In June of this year, the Scottish Government revealed that 461 seals were shot under licence in 2011. In 2012, they have issued 58 licences to shoot 1,100 seals. SPAG has criticised the fact that further licences were issued before last year’s total seal shootings were known. SPAG has also condemned a repeated failure to release seal-shooting figures quarterly as promised. No figures on seal killings have been issued in 2012, a situation SPAG says is ‘completely unacceptable’.

The Usan Salmon Ltd website says they catch salmon and trout in an ‘environmentally friendly and traditional way’ with their produce ‘gracing the table of some of the most famous restaurants and hotels in the UK’. They also operate a further two salmon and trout netting stations elsewhere.

Andy Ottaway of SPAG said, ‘We are appalled that this cold-blooded and sickeningly casual slaughter of seals could in any way be considered acceptable. Anyone witnessing this callous act would be shocked and we are not surprised the locals fear the impact it may have on tourism’.

Earlier this year SPAG  welcomed a ‘huge reduction’ on historic levels of seal killings brought about by the new licence scheme, but also warned licences should not be used to rubber-stamp mass seal killings, but rather aim to introduce new practices and equipment in order to prevent them.

‘We believe it is perfectly possible to deter seals from fishing nets, fish-cages  and angling rivers without harming them’ said Ottaway, ‘At least one seal is shot every day in Scottish waters and that is too high a price to pay for Scottish salmon and other seafood products. The government must end these seal killings that tarnish the image of Scotland and are now a threat to vital tourism’

 

Scottish seal killings must end!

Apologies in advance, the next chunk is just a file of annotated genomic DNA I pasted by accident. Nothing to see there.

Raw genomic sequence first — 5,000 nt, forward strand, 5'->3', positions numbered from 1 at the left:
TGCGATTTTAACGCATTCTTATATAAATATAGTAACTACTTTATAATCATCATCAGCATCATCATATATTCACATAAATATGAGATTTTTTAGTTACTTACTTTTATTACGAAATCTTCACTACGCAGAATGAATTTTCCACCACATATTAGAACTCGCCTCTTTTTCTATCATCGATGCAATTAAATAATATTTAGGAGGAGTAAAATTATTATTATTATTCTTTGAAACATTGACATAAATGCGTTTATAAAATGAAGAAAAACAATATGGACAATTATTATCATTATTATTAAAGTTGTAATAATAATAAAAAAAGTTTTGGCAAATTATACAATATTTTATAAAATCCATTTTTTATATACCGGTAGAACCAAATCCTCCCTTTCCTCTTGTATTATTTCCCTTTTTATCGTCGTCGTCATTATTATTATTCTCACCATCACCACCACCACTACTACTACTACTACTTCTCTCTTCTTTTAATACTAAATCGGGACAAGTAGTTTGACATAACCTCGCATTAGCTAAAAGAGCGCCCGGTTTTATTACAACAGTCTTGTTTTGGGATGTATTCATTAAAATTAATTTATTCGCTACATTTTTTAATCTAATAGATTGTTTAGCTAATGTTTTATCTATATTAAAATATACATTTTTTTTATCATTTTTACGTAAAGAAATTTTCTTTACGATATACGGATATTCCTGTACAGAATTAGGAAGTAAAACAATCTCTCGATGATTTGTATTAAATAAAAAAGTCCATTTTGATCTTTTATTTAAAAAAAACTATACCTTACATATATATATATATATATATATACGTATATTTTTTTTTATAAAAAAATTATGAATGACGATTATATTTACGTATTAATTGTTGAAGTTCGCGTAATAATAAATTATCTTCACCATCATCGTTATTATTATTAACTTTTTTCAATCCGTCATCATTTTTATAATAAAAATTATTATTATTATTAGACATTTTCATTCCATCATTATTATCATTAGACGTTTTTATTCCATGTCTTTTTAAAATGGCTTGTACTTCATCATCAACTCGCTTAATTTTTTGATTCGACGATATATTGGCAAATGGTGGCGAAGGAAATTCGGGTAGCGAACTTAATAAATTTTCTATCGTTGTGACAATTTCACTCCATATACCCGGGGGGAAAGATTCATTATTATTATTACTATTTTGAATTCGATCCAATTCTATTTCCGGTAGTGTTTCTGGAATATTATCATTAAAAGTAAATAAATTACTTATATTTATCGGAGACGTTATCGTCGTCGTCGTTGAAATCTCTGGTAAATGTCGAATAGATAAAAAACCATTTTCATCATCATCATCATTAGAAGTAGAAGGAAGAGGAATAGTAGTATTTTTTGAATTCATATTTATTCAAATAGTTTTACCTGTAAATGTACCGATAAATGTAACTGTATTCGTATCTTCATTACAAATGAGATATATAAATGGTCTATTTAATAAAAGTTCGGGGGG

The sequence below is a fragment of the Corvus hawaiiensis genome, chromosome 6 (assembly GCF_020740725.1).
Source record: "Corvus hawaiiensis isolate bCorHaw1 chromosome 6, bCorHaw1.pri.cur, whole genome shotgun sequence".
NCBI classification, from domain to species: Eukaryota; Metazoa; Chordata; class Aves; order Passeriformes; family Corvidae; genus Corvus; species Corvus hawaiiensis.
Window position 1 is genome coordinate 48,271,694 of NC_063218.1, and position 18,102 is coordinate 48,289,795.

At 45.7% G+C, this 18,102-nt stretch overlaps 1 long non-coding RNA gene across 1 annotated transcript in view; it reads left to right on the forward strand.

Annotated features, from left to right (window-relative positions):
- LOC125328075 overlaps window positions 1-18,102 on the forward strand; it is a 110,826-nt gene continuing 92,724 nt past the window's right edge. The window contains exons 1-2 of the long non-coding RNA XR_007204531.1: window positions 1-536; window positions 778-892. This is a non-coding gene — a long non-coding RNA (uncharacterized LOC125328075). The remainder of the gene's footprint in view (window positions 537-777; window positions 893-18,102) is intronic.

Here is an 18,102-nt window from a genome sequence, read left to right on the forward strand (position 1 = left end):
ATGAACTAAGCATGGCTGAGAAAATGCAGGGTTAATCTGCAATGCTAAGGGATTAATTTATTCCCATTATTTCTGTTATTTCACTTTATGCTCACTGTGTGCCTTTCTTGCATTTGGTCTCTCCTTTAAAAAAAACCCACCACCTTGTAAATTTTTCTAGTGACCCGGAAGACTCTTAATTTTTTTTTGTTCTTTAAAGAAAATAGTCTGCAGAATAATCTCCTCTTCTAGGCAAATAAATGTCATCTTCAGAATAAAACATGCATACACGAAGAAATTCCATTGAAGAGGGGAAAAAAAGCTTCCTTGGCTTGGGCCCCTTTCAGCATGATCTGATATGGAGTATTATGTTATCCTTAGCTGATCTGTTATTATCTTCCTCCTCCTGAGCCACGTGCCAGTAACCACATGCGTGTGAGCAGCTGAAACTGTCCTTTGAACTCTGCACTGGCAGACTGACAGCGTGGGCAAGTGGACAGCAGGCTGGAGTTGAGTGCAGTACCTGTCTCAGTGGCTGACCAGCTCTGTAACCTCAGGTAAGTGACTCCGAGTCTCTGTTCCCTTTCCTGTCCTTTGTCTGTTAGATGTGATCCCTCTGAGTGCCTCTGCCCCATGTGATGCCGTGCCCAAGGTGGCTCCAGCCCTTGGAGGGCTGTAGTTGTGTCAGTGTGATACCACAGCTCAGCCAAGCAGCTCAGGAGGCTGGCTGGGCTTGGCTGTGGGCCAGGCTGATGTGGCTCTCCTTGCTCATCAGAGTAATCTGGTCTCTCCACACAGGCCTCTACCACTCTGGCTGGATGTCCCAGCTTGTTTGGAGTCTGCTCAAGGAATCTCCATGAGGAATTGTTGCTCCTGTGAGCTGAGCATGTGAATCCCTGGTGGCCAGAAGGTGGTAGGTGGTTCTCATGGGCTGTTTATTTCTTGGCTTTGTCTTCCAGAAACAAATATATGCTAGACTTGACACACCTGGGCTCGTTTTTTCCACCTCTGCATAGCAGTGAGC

27th June 2012

The Seal Protection Action Group (SPAG) today called for an end to all seal killings in Scottish waters in response to government figures revealing that 461 seals were shot under licence in 2011. The final figures for 2011 have just been released, 5 months late and almost half-way through the second year of the new scheme.

In February 2012, the Scottish Government announced that a total of 362 seals were shot in the first nine months of 2011 and Environment Secretary Richard Lochhead described the scheme as ‘working well’. SPAG has condemned the fact that the actual kill figures have taken so long to be made public. It has now been revealed that a further 99 animals were shot last year, and were unreported until now, with still no figures released on the number of seals killed in 2012.Two shot seals

Andy Ottaway of SPAG said today:

“The delay in releasing up-to-date figures on the number of seals being shot under the new Seal Licence is totally unacceptable. We are still six months behind in the reporting of the number of seals shot and that is not a scheme that we would describe as ‘working well’. What these delays reveal is government complacency over a totally unacceptable level of seal killings that leave an indelible stain on the international image of Scotland, Scottish salmon and other seafood products.”

In 2012, the Scottish Government has issued 58 licences to shoot a maximum of 1,100 seals. SPAG has already criticised the fact that new licences were issued before the final number of seal shootings in 2011 were even known.  A further six months of unreported seal killings has now elapsed and SPAG is calling for Seal Licences to be revoked if the reporting of numbers shot is not being provided on time.

SPAG has welcomed what appears to be a ‘massive reduction’ in seal killings on historical levels brought about by the new scheme. However, it believes much more needs to be done to end these ‘totally unacceptable’ seal killings altogether.